Ontario extends tuition freeze for colleges and universities for another year


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For the third year in a row, the province is freezing college and university tuition.

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Hey there, time traveller!
This article was published 23/03/2022 (261 days ago), so information in it may no longer be current.

For the third year in a row, the province is freezing college and university tuition.

“Our government recognizes that students and their families make huge sacrifices to attend college and university, so our government will continue to look for ways to reduce financial barriers for learners” especially given all of the “many challenges throughout the pandemic,” said Colleges and Universities Minister Jill Dunlop in a written statement.

In 2019-20, the Ford government announced a 10 per cent tuition reduction, followed by a two-year freeze on tuition fees, which it says has saved students about $660 each — or $450 million total annually compared to 2018-19 tuition rates, which at the time were the highest in the country.

R.J. Johnston - Toronto Star file photo The Ontario government announced a 10 per cent tuition reduction in 2019-20, followed by a two-year freeze on tuition fees.

Ontario now says its tuition rates are fourth highest for undergraduates and second highest for graduate students — running at more than $7,000 for an undergraduate arts program.

It is unclear if the government will provide any additional funding to universities and colleges to make up for the loss in revenue.

“When we asked for a tuition freeze, we also asked for an increase in operating grants for institutions so it doesn’t lead to an increase in tuition for international and out-of-province students,” said Eunice Oladejo, president of the Ontario Undergraduate Student Alliance who is also a student council vice-president at Western University.

That’s typically where universities turn when they need to bring in more money, she added. Foreign students pay about $42,000 per year.

The alliance is also calling on the Ford government to boost student aid, including nonrepayable grants, with surveys showing almost two-thirds of post-secondary students have concerns about being able to afford their degrees.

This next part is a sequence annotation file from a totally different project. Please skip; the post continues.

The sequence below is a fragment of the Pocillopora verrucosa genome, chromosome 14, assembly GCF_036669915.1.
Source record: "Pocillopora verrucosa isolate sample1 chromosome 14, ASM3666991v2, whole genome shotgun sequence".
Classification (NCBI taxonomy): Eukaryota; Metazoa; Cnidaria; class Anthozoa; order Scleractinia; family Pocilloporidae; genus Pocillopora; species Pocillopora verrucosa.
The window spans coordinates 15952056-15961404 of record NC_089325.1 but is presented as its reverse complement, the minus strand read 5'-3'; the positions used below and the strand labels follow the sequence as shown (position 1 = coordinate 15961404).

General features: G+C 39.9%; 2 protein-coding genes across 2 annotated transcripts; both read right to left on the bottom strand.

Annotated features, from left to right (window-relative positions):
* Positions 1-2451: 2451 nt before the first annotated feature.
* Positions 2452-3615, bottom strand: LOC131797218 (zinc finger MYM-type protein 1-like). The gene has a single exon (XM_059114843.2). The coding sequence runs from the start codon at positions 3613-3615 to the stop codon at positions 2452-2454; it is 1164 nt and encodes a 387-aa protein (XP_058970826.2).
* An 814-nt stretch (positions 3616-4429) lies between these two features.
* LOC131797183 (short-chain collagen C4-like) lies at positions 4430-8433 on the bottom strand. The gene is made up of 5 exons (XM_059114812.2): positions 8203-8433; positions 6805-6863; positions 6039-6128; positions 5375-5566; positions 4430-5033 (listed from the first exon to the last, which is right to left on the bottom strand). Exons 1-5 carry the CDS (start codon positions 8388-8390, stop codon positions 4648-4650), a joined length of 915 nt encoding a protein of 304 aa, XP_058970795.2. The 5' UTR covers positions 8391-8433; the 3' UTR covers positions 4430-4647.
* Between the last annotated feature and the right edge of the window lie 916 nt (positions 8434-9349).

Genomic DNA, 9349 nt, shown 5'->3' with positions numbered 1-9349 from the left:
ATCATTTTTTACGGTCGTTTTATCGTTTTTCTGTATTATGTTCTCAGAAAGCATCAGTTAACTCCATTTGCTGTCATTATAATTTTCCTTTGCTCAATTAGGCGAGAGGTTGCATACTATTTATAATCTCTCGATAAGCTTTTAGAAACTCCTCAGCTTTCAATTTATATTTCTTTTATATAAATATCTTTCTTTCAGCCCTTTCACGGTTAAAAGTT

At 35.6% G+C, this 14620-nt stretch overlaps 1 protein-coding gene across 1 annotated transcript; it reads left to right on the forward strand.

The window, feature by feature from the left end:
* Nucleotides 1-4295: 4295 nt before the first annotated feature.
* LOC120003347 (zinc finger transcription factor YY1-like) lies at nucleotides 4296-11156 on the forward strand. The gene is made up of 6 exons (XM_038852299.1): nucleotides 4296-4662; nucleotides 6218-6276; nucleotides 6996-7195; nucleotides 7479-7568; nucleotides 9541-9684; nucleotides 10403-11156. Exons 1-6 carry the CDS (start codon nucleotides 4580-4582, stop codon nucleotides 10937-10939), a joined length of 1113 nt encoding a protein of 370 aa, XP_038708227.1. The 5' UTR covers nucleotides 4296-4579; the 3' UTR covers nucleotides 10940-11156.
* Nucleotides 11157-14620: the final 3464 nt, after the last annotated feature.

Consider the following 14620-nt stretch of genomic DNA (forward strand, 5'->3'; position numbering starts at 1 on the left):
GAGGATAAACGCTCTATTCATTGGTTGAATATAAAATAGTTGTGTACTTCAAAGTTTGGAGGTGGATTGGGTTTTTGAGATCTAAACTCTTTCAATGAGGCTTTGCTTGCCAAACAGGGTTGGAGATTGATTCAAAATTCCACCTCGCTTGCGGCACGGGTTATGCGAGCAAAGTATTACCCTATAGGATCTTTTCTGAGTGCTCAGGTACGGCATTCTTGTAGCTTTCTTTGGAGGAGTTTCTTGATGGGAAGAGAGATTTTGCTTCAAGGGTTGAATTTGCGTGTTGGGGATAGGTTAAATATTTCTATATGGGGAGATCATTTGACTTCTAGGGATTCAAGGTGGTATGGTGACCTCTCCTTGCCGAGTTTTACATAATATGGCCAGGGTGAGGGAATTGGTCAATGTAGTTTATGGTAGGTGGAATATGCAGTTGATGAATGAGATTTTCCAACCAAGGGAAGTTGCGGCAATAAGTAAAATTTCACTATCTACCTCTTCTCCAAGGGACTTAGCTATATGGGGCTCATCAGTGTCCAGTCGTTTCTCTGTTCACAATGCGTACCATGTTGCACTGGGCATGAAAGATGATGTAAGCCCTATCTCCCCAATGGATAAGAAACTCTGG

In 2020-21, the province provided an additional $106.4 million for post-secondary institutions as they struggled during the pandemic, but NDP post-secondary critic Laura Mae Lindo said that’s a fraction of what they need.

“On the surface the government is hoping that people are going to be happy with another Band-Aid solution that students and also faculty have been fighting for, but what worries me is the real calls that we need the government to address are being ignored,” she said.

Liz Tuomi, manager of issues for Dunlop, said via email that the province provides colleges and universities with more than $5 billion a year, adding that “although post-secondary institutions have sole autonomy over matters involving international students, we expect … tuition rates for international students to be kept at reasonable levels.”

The Council of Ontario Universities said universities themselves spend more than $1.1 billion a year in scholarships and nonrepayable grants and bursaries, “yet, declining operating funding on a real per student basis and a cut and freeze to tuition makes it more difficult for universities to provide the supports students need.”

President and CEO Steve Orsini called for a boost in funding to expand enrolment by 53,500 new spaces, particularly in health care, science and tech programs where demand is highest.

For Colleges Ontario President Linda Franklin — who noted college tuition is already among the lowest in the country — “we expected this tuition freeze as something to help students during these uniquely challenging times.”

However, she added, “over the longer term, colleges and the government will need to find solutions to the sector’s long-term fiscal challenges.”

Kristin Rushowy is a Toronto-based reporter covering Ontario politics for the Star. Follow her on Twitter: @krushowy

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